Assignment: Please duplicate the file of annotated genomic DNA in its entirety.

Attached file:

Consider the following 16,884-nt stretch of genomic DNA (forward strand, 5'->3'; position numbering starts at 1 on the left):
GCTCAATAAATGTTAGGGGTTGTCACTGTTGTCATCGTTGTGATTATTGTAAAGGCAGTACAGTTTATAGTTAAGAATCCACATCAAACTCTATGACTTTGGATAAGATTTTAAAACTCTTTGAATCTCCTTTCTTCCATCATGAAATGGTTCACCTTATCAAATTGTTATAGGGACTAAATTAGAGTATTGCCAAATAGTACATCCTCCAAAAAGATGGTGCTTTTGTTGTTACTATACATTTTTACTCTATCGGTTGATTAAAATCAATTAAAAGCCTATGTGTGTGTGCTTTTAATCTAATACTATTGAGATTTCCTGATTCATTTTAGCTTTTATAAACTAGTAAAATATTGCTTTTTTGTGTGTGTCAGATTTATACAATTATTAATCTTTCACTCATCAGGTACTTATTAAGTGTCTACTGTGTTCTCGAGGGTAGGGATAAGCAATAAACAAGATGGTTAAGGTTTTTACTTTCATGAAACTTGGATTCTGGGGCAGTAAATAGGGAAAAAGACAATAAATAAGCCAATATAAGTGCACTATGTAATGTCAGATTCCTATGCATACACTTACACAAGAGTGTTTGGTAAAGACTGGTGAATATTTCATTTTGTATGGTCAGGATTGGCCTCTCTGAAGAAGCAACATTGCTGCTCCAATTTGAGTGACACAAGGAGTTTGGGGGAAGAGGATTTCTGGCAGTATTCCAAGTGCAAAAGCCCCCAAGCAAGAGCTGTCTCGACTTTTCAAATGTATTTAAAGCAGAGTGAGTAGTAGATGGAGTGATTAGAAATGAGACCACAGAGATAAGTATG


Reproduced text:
Consider the following 16,884-nt stretch of genomic DNA (forward strand, 5'->3'; position numbering starts at 1 on the left):
GCTCAATAAATGTTAGGGGTTGTCACTGTTGTCATCGTTGTGATTATTGTAAAGGCAGTACAGTTTATAGTTAAGAATCCACATCAAACTCTATGACTTTGGATAAGATTTTAAAACTCTTTGAATCTCCTTTCTTCCATCATGAAATGGTTCACCTTATCAAATTGTTATAGGGACTAAATTAGAGTATTGCCAAATAGTACATCCTCCAAAAAGATGGTGCTTTTGTTGTTACTATACATTTTTACTCTATCGGTTGATTAAAATCAATTAAAAGCCTATGTGTGTGTGCTTTTAATCTAATACTATTGAGATTTCCTGATTCATTTTAGCTTTTATAAACTAGTAAAATATTGCTTTTTTGTGTGTGTCAGATTTATACAATTATTAATCTTTCACTCATCAGGTACTTATTAAGTGTCTACTGTGTTCTCGAGGGTAGGGATAAGCAATAAACAAGATGGTTAAGGTTTTTACTTTCATGAAACTTGGATTCTGGGGCAGTAAATAGGGAAAAAGACAATAAATAAGCCAATATAAGTGCACTATGTAATGTCAGATTCCTATGCATACACTTACACAAGAGTGTTTGGTAAAGACTGGTGAATATTTCATTTTGTATGGTCAGGATTGGCCTCTCTGAAGAAGCAACATTGCTGCTCCAATTTGAGTGACACAAGGAGTTTGGGGGAAGAGGATTTCTGGCAGTATTCCAAGTGCAAAAGCCCCCAAGCAAGAGCTGTCTCGACTTTTCAAATGTATTTAAAGCAGAGTGAGTAGTAGATGGAGTGATTAGAAATGAGACCACAGAGATAAGTATG